We'd love for you to join us for all or part of this two-day event, featuring keynote speakers Dr. Brittney Cooper and Dr. Robin DiAngelo at Garrett Theological Seminary in Evanston. More information about why we're hosting this summit and who it's intended for can be found here.
Find detailed information and bout schedule and REGISTER HERE for our Racial Justice Summit.
Together with YWCA USA, we recently launched a new campaign to reintroduce YWCA to the public and shine a spotlight on who we are today. As part of this, we’re now using the phrase “YWCA IS ON A MISSION" to describe our passionate, purposeful approach to empowering women and eliminating racism.
Our work hasn’t changed, but our bold new look helps clarify our social justice roots and our focus on:
- health and safety for women and girls,
- women’s empowerment and economic advancement; and
- racial justice and civil rights.
In this newsletter you’ll see examples of work we’re doing in all of these areas – work that brings real change to the fight for gender equality and racial justice.
Yes, we are on a mission. And we’re honored that you’re on that mission with us.
YWCA Evanston/North Shore Works to Prevent Teen Violence in Many Ways
Our Violence Prevention Staff
February is Teen Dating Violence Awareness Month. At YWCA Evanston/ North Shore, we’re working every day to prevent teen dating violence. Starting as early as kindergarten, we help students develop the social-emotional skills they need to treat one another with respect, to stop bullying and to prevent violence, especially gender violence, before those patterns become entrenched. Read more from Craige Christensen, our violence prevention education and outreach coordinator, here.
We also work with groups of young men in our violence prevention efforts. Antonio Rice, from our violence prevention team, understands what it takes to reach young men and help them grow in new ways. Read more about Antonio here.
YWCA Flying Fish Marathon Raises Funds, Empowers Youth
More than 380 hundred swimmers on YWCA’s Flying Fish Swim Team recently logged 565 miles in the 22nd annual swim marathon. While the swim marathon is an important fundraiser that provides more than $90,000 to support YWCA Evanston/North Shore’s programs, it also is a challenge that empowers those who do it.
Read more about how the marathon inspires strength and resilience here.
Black History Month Isn’t Just for Schoolchildren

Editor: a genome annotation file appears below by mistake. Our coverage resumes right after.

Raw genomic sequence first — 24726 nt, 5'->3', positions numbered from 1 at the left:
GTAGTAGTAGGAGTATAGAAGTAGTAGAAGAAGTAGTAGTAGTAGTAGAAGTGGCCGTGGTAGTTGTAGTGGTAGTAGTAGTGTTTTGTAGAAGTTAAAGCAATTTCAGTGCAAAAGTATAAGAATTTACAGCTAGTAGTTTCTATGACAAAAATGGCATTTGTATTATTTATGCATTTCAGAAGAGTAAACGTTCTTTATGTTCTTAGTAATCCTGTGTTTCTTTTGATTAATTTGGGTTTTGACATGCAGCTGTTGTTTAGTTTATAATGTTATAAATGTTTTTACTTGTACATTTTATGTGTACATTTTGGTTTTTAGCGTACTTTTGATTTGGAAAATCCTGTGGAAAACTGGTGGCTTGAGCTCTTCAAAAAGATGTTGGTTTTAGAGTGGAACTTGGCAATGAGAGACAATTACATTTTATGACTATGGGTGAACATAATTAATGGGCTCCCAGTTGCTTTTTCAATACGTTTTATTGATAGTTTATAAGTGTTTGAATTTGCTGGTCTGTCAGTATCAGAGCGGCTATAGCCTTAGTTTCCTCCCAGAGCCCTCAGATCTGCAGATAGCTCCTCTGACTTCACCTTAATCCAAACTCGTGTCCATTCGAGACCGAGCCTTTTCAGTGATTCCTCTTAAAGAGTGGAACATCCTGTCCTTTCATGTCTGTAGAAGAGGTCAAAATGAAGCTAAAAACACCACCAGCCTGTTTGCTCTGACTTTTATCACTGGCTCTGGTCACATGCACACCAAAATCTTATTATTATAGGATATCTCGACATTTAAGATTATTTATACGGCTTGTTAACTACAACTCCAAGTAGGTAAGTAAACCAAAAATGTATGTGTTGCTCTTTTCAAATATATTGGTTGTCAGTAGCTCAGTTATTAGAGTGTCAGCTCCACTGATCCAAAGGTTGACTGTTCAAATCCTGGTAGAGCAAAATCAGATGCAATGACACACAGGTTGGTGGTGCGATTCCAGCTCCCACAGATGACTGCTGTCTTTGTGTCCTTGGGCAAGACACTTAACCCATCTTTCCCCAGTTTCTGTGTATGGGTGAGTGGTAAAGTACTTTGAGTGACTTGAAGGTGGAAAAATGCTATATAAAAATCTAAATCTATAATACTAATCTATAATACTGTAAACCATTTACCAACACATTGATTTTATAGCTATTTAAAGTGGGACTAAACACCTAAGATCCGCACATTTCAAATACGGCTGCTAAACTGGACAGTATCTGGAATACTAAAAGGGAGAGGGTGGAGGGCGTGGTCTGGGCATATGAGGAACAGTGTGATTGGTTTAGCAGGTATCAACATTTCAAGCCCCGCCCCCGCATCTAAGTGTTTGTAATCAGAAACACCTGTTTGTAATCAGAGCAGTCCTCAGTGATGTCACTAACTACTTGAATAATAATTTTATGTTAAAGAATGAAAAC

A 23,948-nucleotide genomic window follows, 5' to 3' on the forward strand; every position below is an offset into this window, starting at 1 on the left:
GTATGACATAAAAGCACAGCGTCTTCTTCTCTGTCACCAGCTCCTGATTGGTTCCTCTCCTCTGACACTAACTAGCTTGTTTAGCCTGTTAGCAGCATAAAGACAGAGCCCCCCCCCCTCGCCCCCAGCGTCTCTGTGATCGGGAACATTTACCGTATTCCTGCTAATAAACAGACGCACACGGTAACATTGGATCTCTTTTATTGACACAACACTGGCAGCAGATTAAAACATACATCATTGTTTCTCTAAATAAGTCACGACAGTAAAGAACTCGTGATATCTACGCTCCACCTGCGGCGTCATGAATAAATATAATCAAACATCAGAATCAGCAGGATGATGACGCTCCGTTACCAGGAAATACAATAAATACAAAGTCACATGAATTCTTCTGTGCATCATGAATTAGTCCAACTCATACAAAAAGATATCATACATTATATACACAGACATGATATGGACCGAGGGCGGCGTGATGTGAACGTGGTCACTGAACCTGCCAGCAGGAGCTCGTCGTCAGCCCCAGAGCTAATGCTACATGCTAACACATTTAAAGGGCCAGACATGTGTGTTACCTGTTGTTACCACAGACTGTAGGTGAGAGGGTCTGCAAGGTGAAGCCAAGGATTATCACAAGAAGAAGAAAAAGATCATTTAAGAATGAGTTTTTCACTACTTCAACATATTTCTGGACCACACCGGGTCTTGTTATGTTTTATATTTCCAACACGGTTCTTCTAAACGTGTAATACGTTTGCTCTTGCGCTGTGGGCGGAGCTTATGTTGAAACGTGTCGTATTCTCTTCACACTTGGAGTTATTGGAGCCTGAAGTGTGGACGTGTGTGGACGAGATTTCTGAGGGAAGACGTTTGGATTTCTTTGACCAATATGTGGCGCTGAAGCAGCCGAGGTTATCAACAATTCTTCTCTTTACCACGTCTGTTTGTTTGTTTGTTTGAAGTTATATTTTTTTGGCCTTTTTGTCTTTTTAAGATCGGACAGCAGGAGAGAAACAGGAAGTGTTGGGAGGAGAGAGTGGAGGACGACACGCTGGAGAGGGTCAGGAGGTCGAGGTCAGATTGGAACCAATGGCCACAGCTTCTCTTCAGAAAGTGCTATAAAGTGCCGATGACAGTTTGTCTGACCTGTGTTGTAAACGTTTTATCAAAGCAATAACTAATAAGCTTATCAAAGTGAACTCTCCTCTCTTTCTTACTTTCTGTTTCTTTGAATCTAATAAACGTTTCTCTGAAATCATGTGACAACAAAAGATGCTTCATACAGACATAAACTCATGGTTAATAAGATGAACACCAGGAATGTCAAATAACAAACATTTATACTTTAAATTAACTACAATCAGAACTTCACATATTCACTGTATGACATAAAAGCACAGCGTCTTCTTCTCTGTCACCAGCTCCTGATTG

February is Black History Month and Eileen Hogan Heineman, our co-director of racial justice programming, encourages adults to educate themselves on what was missing from textbooks in the past. She also wants us to be alert to stories of racial discrimination today. Read more from Eileen here.
Please join us for a breakfast commemoration of International Women's Day 2016!
RSVP for this event here: http://YWCA.pingg.com/IWD2016
Give from Your Heart
How can you support YWCA programs that speak to your heart? Let us count the ways…
- Make a cash donation, either online or via the mail.
- Recognize your special someone with a tribute gift.
- Give a stock gift and receive a tax deduction for the market value of your donated stock.
- Plan for the future and designate a gift from your estate to our Legacy Fund endowment, ensuring that future generations will also benefit from YWCA programs.
- Find out if your employer has a matching gifts program which could match, double or even triple the amount of your original donation!
“The moral arc of the universe is long, but it bends toward justice.” These words originated with a 19th century abolitionist and were later used by Martin Luther King Jr.
A few years ago, Valerie Jarrett, senior adviser to President Obama, added a corollary, saying, “That arc bends faster when it is pushed.”
I have referenced this quote before, including Valerie Jarrett’s addition, because it powerfully illustrates the work we do every day at YWCA Evanston/North Shore. As a social justice organization, we are continually pushing to make the arc bend faster, particularly when it comes to eliminating racism.
At YWCA Evanston/North Shore, with your generous support, we’re turning ideals into measurable progress in the fight for racial justice and civil rights. The work is incremental but the change, over time, is monumental.
What Working for Racial Justice Looks Like